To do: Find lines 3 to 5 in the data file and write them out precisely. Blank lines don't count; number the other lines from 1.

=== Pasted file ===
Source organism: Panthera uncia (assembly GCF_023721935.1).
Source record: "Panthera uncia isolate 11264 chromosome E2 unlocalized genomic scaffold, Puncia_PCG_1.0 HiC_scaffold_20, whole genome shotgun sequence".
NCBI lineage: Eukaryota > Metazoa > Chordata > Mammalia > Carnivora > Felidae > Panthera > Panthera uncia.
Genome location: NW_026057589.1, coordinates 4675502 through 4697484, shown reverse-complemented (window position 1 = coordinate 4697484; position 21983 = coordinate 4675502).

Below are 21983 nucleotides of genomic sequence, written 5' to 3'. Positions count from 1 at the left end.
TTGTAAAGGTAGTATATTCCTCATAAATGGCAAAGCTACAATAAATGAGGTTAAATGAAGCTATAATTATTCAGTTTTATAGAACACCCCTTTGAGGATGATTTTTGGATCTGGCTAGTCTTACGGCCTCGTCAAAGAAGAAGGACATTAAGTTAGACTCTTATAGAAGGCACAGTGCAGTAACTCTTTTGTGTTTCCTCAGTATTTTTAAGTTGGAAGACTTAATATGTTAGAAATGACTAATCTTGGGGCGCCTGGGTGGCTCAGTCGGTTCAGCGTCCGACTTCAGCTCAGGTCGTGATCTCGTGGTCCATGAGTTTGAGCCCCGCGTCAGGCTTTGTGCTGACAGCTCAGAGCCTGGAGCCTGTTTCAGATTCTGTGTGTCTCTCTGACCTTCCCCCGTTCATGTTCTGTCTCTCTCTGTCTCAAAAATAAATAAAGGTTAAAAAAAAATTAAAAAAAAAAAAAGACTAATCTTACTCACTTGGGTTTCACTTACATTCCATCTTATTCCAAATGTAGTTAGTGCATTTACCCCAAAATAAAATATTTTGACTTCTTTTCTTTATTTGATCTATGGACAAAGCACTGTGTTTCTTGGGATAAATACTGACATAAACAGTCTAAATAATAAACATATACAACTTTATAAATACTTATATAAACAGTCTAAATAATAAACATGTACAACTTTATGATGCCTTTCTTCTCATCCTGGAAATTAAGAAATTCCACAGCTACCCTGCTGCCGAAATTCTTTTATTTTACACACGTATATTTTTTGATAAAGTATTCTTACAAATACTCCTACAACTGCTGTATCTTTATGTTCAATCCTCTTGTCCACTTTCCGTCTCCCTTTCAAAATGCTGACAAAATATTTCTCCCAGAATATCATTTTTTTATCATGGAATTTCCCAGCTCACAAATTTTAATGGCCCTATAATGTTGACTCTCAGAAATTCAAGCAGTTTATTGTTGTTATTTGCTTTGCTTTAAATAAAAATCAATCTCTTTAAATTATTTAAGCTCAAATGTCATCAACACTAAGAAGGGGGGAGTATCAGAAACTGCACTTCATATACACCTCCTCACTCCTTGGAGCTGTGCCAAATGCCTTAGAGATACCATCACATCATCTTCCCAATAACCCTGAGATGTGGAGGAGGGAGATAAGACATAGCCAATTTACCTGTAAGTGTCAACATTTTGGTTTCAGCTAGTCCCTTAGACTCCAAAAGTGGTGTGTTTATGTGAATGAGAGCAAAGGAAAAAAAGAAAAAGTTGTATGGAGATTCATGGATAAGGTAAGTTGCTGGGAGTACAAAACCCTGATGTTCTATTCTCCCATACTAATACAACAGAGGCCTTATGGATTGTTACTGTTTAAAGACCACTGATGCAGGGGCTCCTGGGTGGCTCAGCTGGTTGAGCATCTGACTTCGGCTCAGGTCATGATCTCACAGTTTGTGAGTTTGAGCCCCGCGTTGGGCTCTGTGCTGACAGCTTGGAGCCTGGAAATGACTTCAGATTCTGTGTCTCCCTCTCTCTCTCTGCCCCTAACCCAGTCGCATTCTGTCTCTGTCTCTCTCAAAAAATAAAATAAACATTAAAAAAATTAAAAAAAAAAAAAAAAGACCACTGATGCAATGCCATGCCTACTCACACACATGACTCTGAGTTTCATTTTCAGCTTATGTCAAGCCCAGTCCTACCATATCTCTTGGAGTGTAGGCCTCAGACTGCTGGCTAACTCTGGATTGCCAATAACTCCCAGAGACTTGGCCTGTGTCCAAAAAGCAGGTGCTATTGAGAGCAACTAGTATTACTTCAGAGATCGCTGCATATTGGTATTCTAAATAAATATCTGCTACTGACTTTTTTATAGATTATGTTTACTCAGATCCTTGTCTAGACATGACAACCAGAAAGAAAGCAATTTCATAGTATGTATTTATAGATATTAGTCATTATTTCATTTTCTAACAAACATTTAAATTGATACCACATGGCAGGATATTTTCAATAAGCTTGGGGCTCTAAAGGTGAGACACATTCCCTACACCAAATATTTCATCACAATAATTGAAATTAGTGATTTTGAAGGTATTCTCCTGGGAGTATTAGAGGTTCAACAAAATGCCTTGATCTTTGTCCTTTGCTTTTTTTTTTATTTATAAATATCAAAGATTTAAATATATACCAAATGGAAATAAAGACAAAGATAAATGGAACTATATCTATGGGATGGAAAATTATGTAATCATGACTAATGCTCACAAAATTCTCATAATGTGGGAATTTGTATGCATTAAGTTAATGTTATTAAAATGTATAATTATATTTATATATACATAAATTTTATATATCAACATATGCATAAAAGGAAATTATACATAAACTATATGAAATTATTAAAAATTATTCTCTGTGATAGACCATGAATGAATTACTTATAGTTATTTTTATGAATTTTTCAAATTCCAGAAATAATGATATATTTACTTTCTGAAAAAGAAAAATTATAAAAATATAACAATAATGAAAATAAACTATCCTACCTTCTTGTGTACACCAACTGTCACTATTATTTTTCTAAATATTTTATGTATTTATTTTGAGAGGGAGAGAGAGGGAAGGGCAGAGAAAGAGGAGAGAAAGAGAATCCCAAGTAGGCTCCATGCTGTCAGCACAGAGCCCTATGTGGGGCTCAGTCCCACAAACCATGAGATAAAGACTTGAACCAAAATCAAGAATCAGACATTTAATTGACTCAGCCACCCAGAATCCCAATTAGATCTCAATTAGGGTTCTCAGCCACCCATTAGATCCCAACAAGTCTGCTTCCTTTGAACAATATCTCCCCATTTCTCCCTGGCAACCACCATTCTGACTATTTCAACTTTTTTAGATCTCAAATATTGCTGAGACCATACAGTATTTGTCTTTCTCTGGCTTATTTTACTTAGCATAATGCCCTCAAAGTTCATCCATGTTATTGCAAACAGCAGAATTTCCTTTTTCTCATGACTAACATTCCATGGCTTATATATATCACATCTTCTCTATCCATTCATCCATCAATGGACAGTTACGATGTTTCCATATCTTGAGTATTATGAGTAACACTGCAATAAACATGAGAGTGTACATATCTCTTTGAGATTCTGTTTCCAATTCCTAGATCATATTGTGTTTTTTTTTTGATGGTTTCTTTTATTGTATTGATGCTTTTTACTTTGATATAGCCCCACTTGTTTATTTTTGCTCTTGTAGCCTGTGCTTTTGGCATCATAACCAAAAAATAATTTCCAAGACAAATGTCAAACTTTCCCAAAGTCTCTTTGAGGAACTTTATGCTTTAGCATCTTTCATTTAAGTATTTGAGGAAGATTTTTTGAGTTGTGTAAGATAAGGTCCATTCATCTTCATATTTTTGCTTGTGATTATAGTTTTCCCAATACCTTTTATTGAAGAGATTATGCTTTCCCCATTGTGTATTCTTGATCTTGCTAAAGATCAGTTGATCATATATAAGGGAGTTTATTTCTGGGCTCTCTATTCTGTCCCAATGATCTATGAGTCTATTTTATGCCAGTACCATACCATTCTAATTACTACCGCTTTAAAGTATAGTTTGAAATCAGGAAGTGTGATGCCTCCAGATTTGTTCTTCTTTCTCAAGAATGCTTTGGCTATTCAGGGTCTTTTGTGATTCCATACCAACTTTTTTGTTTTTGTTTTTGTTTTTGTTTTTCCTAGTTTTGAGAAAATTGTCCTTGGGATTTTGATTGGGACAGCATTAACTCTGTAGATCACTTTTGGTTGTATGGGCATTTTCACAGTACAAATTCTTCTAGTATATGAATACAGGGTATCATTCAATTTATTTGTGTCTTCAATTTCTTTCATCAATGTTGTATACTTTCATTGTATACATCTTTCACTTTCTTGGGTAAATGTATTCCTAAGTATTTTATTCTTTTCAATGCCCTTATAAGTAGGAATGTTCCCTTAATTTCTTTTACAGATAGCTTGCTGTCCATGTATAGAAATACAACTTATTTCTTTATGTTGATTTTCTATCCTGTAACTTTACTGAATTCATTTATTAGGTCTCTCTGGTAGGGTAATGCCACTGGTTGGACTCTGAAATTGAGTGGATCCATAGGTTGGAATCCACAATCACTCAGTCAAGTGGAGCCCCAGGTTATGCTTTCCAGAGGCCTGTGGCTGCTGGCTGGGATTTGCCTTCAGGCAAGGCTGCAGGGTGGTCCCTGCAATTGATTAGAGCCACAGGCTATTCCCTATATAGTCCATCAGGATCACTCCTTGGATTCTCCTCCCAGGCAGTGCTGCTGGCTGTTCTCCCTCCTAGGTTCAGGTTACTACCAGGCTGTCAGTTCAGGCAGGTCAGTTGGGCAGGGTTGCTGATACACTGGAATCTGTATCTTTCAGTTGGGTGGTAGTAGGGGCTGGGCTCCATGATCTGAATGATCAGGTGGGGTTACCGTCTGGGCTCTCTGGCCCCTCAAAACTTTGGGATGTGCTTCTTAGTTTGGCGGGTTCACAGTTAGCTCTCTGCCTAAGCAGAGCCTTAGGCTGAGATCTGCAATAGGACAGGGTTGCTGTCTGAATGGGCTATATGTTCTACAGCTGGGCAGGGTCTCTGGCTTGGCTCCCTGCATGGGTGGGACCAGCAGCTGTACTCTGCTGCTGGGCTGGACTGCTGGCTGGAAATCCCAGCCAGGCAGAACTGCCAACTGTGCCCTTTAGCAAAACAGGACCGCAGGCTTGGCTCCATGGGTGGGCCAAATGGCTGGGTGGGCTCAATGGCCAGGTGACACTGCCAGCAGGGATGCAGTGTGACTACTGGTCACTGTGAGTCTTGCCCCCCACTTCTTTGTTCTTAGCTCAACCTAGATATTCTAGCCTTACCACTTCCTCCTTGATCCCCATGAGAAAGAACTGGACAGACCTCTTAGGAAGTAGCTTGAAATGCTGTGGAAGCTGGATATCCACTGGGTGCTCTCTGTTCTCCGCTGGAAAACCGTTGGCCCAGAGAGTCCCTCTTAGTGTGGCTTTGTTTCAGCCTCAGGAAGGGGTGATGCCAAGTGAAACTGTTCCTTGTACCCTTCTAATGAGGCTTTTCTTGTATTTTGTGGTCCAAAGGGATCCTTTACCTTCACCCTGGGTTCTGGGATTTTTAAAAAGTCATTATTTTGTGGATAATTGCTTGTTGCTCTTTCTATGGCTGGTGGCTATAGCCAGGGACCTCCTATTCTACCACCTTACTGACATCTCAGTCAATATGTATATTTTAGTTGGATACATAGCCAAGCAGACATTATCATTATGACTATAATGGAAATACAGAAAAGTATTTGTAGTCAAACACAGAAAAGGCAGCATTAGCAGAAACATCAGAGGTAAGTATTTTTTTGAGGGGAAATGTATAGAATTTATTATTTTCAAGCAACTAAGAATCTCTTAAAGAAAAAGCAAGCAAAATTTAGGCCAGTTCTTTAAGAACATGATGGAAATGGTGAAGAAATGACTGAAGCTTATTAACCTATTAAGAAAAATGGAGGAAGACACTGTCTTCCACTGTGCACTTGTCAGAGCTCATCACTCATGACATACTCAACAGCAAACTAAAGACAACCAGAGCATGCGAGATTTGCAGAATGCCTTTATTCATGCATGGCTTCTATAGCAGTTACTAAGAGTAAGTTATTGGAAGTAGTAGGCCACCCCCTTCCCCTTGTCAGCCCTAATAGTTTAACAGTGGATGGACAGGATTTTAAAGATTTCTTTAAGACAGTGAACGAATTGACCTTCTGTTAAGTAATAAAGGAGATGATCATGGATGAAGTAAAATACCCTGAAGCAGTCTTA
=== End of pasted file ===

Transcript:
NCBI lineage: Eukaryota > Metazoa > Chordata > Mammalia > Carnivora > Felidae > Panthera > Panthera uncia.
Genome location: NW_026057589.1, coordinates 4675502 through 4697484, shown reverse-complemented (window position 1 = coordinate 4697484; position 21983 = coordinate 4675502).

Below are 21983 nucleotides of genomic sequence, written 5' to 3'. Positions count from 1 at the left end.